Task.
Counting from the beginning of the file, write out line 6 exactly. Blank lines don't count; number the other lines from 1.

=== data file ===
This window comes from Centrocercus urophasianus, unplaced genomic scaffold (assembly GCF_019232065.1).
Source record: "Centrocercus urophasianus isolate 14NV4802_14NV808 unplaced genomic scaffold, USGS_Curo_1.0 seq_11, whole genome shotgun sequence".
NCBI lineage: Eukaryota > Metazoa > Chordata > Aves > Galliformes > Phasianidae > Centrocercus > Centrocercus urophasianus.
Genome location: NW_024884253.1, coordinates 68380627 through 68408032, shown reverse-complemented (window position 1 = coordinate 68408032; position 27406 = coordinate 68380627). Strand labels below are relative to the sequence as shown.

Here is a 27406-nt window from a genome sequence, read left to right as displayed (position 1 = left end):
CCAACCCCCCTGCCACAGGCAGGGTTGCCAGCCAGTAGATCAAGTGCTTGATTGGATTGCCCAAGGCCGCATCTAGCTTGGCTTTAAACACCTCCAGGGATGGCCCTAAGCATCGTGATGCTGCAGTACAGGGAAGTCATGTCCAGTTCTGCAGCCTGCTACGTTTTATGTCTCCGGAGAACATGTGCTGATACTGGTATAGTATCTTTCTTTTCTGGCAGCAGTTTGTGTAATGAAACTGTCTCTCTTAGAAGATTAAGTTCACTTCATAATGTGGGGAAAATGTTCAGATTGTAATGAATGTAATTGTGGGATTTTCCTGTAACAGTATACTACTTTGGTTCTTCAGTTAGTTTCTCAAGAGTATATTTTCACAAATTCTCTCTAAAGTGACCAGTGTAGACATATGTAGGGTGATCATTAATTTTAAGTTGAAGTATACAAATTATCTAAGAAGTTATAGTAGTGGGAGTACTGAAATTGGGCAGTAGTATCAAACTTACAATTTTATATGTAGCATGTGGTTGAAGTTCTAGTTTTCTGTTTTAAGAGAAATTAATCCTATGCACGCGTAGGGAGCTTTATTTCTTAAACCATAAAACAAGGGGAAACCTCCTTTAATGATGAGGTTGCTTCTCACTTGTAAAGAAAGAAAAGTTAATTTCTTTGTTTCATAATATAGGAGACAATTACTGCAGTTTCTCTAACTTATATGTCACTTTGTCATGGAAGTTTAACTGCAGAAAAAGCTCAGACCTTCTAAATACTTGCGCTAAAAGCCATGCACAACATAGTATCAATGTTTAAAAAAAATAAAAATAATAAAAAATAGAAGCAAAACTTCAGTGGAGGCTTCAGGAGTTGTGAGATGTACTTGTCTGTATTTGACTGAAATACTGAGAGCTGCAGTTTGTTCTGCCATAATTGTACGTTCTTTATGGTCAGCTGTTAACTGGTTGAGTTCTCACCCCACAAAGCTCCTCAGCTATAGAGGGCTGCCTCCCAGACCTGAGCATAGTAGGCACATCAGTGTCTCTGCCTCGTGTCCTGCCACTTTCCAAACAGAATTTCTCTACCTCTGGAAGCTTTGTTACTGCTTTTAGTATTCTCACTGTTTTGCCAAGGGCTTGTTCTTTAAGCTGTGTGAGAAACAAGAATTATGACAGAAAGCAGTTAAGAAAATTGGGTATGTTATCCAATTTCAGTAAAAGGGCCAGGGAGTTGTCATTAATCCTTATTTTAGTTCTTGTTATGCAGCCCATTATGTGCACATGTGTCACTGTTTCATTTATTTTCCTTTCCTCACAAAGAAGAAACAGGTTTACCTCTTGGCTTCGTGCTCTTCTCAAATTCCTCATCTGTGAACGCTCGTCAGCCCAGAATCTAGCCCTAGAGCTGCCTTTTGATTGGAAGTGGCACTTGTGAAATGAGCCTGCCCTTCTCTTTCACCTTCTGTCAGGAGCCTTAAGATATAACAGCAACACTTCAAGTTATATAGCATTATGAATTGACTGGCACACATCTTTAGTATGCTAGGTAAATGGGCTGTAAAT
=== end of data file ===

CCAACCCCCCTGCCACAGGCAGGGTTGCCAGCCAGTAGATCAAGTGCTTGATTGGATTGCCCAAGGCCGCATCTAGCTTGGCTTTAAACACCTCCAGGGATGGCCCTAAGCATCGTGATGCTGCAGTACAGGGAAGTCATGTCCAGTTCTGCAGCCTGCTACGTTTTATGTCTCCGGAGAACATGTGCTGATACTGGTATAGTATCTTTCTTTTCTGGCAGCAGTTTGTGTAATGAAACTGTCTCTCTTAGAAGATTAAGTTCACTTCATAATGTGGGGAAAATGTTCAGATTGTAATGAATGTAATTGTGGGATTTTCCTGTAACAGTATACTACTTTGGTTCTTCAGTTAGTTTCTCAAGAGTATATTTTCACAAATTCTCTCTAAAGTGACCAGTGTAGACATATGTAGGGTGATCATTAATTTTAAGTTGAAGTATACAAATTATCTAAGAAGTTATAGTAGTGGGAGTACTGAAATTGGGCAGTAGTATCAAACTTACAATTTTATATGTAGCATGTGGTTGAAGTTCTAGTTTTCTGTTTTAAGAGAAATTAATCCTATGCACGCGTAGGGAGCTTTATTTCTTAAACCATAAAACAAGGGGAAACCTCCTTTAATGATGAGGTTGCTTCTCACTTGTAAAGAAAGAAAAGTTAATTTCTTTGTTTCATAATATAGGAGACAATTACTGCAGTTTCTCTAACTTATATGTCACTTTGTCATGGAAGTTTAACTGCAGAAAAAGCTCAGACCTTCTAAATACTTGCGCTAAAAGCCATGCACAACATAGTATCAATGTTTAAAAAAAATAAAAATAATAAAAAATAGAAGCAAAACTTCAGTGGAGGCTTCAGGAGTTGTGAGATGTACTTGTCTGTATTTGACTGAAATACTGAGAGCTGCAGTTTGTTCTGCCATAATTGTACGTTCTTTATGGTCAGCTGTTAACTGGTTGAGTTCTCACCCCACAAAGCTCCTCAGCTATAGAGGGCTGCCTCCCAGACCTGAGCATAGTAGGCACATCAGTGTCTCTGCCTCGTGTCCTGCCACTTTCCAAACAGAATTTCTCTACCTCTGGAAGCTTTGTTACTGCTTTTAGTATTCTCACTGTTTTGCCAAGGGCTTGTTCTTTAAGCTGTGTGAGAAACAAGAATTATGACAGAAAGCAGTTAAGAAAATTGGGTATGTTATCCAATTTCAGTAAAAGGGCCAGGGAGTTGTCATTAATCCTTATTTTAGTTCTTGTTATGCAGCCCATTATGTGCACATGTGTCACTGTTTCATTTATTTTCCTTTCCTCACAAAGAAGAAACAGGTTTACCTCTTGGCTTCGTGCTCTTCTCAAATTCCTCATCTGTGAACGCTCGTCAGCCCAGAATCTAGCCCTAGAGCTGCCTTTTGATTGGAAGTGGCACTTGTGAAATGAGCCTGCCCTTCTCTTTCACCTTCTGTCAGGAGCCTTAAGATATAACAGCAACACTTCAAGTTATATAGCATTATGAATTGACTGGCACACATCTTTAGTATGCTAGGTAAATGGGCTGTAAAT